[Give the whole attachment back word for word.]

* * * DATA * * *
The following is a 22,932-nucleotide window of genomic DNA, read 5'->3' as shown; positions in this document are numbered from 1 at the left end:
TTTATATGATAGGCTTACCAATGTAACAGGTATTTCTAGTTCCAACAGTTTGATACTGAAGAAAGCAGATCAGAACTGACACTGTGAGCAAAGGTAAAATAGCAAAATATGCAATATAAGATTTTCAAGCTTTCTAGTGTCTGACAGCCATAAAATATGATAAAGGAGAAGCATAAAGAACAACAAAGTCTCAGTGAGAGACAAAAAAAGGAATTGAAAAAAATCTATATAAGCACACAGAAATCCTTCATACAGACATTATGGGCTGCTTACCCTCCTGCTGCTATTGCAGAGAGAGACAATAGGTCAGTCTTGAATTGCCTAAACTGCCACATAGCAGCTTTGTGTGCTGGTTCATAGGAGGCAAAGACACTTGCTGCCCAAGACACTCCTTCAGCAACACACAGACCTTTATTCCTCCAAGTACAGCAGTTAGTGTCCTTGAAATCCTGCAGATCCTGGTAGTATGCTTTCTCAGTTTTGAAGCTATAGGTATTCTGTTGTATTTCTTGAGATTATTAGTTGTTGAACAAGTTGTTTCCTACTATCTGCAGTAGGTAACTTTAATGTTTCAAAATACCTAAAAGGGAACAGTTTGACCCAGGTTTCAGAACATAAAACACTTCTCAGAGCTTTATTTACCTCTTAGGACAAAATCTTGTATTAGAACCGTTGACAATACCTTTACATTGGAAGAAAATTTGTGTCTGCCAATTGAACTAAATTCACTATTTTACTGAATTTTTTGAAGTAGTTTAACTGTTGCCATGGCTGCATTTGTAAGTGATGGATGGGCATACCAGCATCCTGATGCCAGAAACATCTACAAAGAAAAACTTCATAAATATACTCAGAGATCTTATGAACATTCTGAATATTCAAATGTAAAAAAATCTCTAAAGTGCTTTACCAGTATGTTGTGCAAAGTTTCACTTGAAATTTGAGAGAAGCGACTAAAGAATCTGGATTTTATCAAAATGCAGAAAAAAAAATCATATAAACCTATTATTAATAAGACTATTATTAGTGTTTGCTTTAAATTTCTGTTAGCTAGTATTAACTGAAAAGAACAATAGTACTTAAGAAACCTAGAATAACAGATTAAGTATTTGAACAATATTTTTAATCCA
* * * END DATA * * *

The following is a 22,932-nucleotide window of genomic DNA, read 5'->3' as shown; positions in this document are numbered from 1 at the left end:
TTTATATGATAGGCTTACCAATGTAACAGGTATTTCTAGTTCCAACAGTTTGATACTGAAGAAAGCAGATCAGAACTGACACTGTGAGCAAAGGTAAAATAGCAAAATATGCAATATAAGATTTTCAAGCTTTCTAGTGTCTGACAGCCATAAAATATGATAAAGGAGAAGCATAAAGAACAACAAAGTCTCAGTGAGAGACAAAAAAAGGAATTGAAAAAAATCTATATAAGCACACAGAAATCCTTCATACAGACATTATGGGCTGCTTACCCTCCTGCTGCTATTGCAGAGAGAGACAATAGGTCAGTCTTGAATTGCCTAAACTGCCACATAGCAGCTTTGTGTGCTGGTTCATAGGAGGCAAAGACACTTGCTGCCCAAGACACTCCTTCAGCAACACACAGACCTTTATTCCTCCAAGTACAGCAGTTAGTGTCCTTGAAATCCTGCAGATCCTGGTAGTATGCTTTCTCAGTTTTGAAGCTATAGGTATTCTGTTGTATTTCTTGAGATTATTAGTTGTTGAACAAGTTGTTTCCTACTATCTGCAGTAGGTAACTTTAATGTTTCAAAATACCTAAAAGGGAACAGTTTGACCCAGGTTTCAGAACATAAAACACTTCTCAGAGCTTTATTTACCTCTTAGGACAAAATCTTGTATTAGAACCGTTGACAATACCTTTACATTGGAAGAAAATTTGTGTCTGCCAATTGAACTAAATTCACTATTTTACTGAATTTTTTGAAGTAGTTTAACTGTTGCCATGGCTGCATTTGTAAGTGATGGATGGGCATACCAGCATCCTGATGCCAGAAACATCTACAAAGAAAAACTTCATAAATATACTCAGAGATCTTATGAACATTCTGAATATTCAAATGTAAAAAAATCTCTAAAGTGCTTTACCAGTATGTTGTGCAAAGTTTCACTTGAAATTTGAGAGAAGCGACTAAAGAATCTGGATTTTATCAAAATGCAGAAAAAAAAATCATATAAACCTATTATTAATAAGACTATTATTAGTGTTTGCTTTAAATTTCTGTTAGCTAGTATTAACTGAAAAGAACAATAGTACTTAAGAAACCTAGAATAACAGATTAAGTATTTGAACAATATTTTTAATCCA